It doesn’t matter if you get traffic to your beautiful, well-functioning website if the content doesn’t engage your potential customer or client in a way which is meaningful to them. You can’t engage them if you don’t know who is your customer. In this miniseries, I am going to focus on the sadly much overlooked CONTENT aspect of the website. While most marketing is careful about the content, websites sometimes aren’t.
The first and most important aspect of any marketing is to know who is your customer. Effective content feels as if it’s written to address the potential client individually. No one wants to feel like they are ‘anyone’ or ‘everyone’, so thinking of your potential client base as ‘anyone who breathes’ or ‘anyone who has a body’ isn’t very special. Narrowing it down to ‘woman entrepreneur’ or ‘male manufacturing president’ is much better.
Developing a niche is important even if you still serve the needs of a broader community, because people think, “If you took that much attention to know the needs of that group, you will also pay attention to my needs.” And the truth is, ‘what is most personal is most universal’ (Carl R. Rogers). If group A has certain needs, fears and objections, there is a good chance that groups B and C do too.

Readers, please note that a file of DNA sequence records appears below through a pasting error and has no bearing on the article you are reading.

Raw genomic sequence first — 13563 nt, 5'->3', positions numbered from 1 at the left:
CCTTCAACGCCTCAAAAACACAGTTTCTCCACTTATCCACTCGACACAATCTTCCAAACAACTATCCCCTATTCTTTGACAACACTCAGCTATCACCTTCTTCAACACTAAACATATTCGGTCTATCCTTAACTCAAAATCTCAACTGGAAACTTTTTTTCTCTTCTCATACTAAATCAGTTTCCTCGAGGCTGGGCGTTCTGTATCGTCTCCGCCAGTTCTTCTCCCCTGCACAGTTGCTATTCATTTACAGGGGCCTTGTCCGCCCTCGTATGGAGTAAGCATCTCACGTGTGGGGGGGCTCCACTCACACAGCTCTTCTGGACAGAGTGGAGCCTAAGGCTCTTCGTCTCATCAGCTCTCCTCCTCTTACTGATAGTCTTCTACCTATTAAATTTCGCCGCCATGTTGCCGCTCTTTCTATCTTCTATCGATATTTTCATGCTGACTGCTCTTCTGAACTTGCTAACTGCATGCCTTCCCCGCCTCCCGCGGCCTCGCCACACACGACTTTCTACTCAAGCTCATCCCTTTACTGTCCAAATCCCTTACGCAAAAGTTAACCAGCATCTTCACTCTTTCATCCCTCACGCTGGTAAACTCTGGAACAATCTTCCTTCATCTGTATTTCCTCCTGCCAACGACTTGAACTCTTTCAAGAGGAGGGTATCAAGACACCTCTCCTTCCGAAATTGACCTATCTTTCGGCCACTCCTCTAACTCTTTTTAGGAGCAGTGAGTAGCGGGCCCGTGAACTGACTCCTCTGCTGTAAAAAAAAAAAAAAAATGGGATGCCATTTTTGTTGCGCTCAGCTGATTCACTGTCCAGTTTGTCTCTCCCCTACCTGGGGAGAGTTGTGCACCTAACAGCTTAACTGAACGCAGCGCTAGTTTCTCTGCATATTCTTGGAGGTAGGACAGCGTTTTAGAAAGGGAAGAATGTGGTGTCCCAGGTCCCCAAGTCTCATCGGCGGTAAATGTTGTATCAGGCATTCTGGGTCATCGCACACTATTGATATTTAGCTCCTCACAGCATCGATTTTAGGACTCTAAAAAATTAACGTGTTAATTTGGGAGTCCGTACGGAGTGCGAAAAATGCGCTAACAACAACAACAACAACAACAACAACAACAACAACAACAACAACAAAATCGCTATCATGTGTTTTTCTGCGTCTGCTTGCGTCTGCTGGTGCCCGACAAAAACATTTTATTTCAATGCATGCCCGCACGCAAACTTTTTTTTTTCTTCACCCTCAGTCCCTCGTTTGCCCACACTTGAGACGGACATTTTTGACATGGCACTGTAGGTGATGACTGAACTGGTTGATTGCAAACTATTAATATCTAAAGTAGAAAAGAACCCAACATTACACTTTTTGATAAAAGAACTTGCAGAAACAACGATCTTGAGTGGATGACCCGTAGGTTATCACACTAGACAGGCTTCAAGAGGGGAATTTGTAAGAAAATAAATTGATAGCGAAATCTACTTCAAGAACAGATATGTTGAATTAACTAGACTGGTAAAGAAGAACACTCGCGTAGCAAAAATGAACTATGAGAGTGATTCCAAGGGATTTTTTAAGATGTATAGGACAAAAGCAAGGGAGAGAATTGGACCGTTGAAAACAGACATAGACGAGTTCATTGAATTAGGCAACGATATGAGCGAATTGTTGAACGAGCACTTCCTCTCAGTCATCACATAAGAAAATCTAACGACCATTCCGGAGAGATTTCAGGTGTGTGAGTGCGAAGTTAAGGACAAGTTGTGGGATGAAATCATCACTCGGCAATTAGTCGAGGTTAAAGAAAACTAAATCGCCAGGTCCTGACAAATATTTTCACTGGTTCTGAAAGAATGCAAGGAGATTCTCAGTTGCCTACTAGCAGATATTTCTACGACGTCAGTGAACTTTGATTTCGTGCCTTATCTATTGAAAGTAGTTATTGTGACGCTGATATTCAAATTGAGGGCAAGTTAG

For people to know, like and trust you, you first need to show that you care about them. The first step in caring about anyone is to get to know them.
Start by asking, “Who is your customer?”
Imagine your ideal client in your mind so well that, if you met one on the street, you would know them right away. Answer these questions about them:
- What do they look like? Age, attitude, race, sex?
- Where do they live? Are they local, domestic, international? Suburban, rural or urban?
- What is their income level? How are they likely to spend their money and where?
- What keeps them up at night? Do you know their fears, hopes, dreams?
Once you really know your ideal potential client, you can answer the questions I will write about next week.